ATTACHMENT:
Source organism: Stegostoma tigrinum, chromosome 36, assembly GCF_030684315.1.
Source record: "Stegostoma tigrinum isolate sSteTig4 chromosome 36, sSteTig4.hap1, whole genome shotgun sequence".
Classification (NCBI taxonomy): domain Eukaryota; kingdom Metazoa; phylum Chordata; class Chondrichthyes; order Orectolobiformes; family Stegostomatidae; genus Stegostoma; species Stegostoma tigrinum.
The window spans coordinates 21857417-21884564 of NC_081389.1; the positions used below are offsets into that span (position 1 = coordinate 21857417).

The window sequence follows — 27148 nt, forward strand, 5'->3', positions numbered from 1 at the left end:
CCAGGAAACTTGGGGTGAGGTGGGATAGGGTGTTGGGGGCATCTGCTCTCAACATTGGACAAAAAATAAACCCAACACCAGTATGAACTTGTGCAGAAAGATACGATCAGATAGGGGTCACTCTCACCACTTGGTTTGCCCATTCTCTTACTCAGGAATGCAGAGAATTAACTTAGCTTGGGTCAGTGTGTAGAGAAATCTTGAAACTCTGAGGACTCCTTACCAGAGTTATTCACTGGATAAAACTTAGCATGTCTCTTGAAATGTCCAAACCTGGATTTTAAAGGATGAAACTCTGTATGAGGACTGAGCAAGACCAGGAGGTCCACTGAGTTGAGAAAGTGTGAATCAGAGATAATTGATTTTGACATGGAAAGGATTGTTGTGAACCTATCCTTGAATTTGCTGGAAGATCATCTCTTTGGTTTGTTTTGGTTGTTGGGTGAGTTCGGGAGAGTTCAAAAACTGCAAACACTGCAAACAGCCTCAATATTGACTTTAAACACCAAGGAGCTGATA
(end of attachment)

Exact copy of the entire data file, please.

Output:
Source organism: Stegostoma tigrinum, chromosome 36, assembly GCF_030684315.1.
Source record: "Stegostoma tigrinum isolate sSteTig4 chromosome 36, sSteTig4.hap1, whole genome shotgun sequence".
Classification (NCBI taxonomy): domain Eukaryota; kingdom Metazoa; phylum Chordata; class Chondrichthyes; order Orectolobiformes; family Stegostomatidae; genus Stegostoma; species Stegostoma tigrinum.
The window spans coordinates 21857417-21884564 of NC_081389.1; the positions used below are offsets into that span (position 1 = coordinate 21857417).

The window sequence follows — 27148 nt, forward strand, 5'->3', positions numbered from 1 at the left end:
CCAGGAAACTTGGGGTGAGGTGGGATAGGGTGTTGGGGGCATCTGCTCTCAACATTGGACAAAAAATAAACCCAACACCAGTATGAACTTGTGCAGAAAGATACGATCAGATAGGGGTCACTCTCACCACTTGGTTTGCCCATTCTCTTACTCAGGAATGCAGAGAATTAACTTAGCTTGGGTCAGTGTGTAGAGAAATCTTGAAACTCTGAGGACTCCTTACCAGAGTTATTCACTGGATAAAACTTAGCATGTCTCTTGAAATGTCCAAACCTGGATTTTAAAGGATGAAACTCTGTATGAGGACTGAGCAAGACCAGGAGGTCCACTGAGTTGAGAAAGTGTGAATCAGAGATAATTGATTTTGACATGGAAAGGATTGTTGTGAACCTATCCTTGAATTTGCTGGAAGATCATCTCTTTGGTTTGTTTTGGTTGTTGGGTGAGTTCGGGAGAGTTCAAAAACTGCAAACACTGCAAACAGCCTCAATATTGACTTTAAACACCAAGGAGCTGATA